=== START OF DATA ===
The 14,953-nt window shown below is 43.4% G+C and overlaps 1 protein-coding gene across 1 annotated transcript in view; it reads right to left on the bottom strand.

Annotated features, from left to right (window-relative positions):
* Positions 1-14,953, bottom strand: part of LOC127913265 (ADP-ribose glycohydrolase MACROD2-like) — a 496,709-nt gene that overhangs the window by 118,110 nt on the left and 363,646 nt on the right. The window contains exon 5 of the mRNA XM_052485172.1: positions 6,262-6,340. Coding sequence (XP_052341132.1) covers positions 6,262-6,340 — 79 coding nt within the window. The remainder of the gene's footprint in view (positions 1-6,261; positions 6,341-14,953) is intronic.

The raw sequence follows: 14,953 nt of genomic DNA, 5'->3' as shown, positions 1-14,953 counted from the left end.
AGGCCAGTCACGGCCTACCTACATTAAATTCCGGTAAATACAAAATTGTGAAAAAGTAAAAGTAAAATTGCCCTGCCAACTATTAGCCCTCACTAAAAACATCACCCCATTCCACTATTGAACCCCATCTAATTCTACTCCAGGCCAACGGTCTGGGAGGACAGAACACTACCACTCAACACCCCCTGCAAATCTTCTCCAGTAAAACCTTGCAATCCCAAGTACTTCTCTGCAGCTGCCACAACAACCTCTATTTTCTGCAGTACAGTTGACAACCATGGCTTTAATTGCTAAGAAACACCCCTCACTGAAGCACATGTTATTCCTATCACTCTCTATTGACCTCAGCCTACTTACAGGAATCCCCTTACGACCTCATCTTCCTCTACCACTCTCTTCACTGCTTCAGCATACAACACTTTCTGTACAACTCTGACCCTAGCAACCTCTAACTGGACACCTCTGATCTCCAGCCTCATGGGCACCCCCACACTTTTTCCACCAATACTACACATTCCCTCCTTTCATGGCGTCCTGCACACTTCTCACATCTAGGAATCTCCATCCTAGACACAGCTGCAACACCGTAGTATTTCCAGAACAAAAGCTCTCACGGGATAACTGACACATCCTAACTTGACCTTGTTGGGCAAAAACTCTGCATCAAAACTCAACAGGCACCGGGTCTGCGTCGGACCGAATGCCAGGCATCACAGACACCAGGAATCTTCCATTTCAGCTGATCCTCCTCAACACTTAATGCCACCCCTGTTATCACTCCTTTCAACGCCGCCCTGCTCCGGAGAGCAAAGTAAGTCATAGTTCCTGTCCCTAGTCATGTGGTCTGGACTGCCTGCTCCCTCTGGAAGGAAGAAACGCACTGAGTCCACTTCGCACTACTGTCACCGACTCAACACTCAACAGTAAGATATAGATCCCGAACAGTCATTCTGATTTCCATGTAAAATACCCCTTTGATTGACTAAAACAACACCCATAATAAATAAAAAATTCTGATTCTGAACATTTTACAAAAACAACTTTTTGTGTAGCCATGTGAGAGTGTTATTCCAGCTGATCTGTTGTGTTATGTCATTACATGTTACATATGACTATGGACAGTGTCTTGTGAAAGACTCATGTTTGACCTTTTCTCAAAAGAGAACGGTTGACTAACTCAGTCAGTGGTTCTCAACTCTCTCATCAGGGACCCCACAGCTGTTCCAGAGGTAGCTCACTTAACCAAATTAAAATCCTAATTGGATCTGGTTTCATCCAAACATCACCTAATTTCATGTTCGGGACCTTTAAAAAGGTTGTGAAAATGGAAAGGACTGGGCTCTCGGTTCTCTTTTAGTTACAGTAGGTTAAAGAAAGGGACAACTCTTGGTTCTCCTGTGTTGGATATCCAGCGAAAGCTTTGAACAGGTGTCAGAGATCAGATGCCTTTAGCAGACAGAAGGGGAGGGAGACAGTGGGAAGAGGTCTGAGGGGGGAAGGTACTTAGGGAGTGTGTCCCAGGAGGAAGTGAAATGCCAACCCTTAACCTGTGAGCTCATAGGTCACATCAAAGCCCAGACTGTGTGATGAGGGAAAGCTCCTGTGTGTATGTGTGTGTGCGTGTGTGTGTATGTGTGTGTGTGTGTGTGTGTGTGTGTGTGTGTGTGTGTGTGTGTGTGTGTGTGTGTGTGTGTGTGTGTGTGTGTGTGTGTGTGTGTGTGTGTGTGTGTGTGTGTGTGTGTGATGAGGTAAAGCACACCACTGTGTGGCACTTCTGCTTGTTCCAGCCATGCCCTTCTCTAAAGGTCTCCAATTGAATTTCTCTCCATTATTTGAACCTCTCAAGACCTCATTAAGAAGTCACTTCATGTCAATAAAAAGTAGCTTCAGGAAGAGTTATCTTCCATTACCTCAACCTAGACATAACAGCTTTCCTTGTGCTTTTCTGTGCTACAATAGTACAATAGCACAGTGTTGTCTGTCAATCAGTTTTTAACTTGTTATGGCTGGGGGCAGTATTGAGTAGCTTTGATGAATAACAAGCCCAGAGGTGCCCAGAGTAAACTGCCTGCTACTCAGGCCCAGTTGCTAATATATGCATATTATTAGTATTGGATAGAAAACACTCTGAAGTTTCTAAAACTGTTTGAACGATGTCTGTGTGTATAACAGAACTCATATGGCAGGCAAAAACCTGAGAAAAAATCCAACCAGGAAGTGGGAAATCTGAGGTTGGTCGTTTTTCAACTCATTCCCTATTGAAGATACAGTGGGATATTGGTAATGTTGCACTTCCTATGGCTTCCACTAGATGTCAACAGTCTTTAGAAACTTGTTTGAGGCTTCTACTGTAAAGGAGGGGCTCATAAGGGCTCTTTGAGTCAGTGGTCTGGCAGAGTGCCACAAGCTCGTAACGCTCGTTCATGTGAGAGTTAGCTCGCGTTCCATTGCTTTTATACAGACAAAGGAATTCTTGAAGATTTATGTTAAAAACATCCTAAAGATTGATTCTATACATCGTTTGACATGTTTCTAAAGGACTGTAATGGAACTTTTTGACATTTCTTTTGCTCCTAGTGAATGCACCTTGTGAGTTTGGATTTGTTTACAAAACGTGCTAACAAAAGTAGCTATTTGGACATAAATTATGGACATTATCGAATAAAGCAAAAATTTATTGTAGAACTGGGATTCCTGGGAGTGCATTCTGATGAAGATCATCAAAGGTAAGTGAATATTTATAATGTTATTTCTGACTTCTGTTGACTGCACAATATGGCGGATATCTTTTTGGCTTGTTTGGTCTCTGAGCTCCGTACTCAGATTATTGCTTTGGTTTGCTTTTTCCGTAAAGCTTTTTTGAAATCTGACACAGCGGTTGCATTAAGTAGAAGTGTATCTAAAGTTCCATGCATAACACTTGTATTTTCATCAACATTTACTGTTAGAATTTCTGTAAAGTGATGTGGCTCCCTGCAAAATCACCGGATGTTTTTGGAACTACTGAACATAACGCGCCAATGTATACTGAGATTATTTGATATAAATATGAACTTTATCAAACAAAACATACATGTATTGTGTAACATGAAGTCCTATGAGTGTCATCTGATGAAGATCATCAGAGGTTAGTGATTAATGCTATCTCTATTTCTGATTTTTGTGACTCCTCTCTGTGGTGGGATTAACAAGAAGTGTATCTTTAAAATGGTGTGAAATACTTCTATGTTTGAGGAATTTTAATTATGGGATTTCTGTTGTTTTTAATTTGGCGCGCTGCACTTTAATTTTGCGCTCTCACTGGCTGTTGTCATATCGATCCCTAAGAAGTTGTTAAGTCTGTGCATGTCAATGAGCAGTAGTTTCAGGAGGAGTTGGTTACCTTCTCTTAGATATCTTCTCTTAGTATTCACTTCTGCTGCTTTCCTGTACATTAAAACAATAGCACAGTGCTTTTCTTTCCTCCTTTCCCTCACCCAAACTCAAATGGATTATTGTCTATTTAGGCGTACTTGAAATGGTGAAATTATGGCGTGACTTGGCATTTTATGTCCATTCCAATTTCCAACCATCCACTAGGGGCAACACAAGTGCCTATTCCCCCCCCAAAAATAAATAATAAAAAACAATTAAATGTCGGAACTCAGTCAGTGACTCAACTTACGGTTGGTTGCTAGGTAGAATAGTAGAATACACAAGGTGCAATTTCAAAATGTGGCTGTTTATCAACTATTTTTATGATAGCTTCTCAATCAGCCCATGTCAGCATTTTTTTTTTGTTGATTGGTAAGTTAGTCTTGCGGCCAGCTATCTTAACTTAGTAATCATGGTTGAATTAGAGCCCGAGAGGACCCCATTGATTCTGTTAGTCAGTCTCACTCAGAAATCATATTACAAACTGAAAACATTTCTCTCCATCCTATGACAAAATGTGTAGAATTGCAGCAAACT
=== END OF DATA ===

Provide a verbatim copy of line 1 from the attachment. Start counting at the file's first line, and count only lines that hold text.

The 14,953-nt window shown below is 43.4% G+C and overlaps 1 protein-coding gene across 1 annotated transcript in view; it reads right to left on the bottom strand.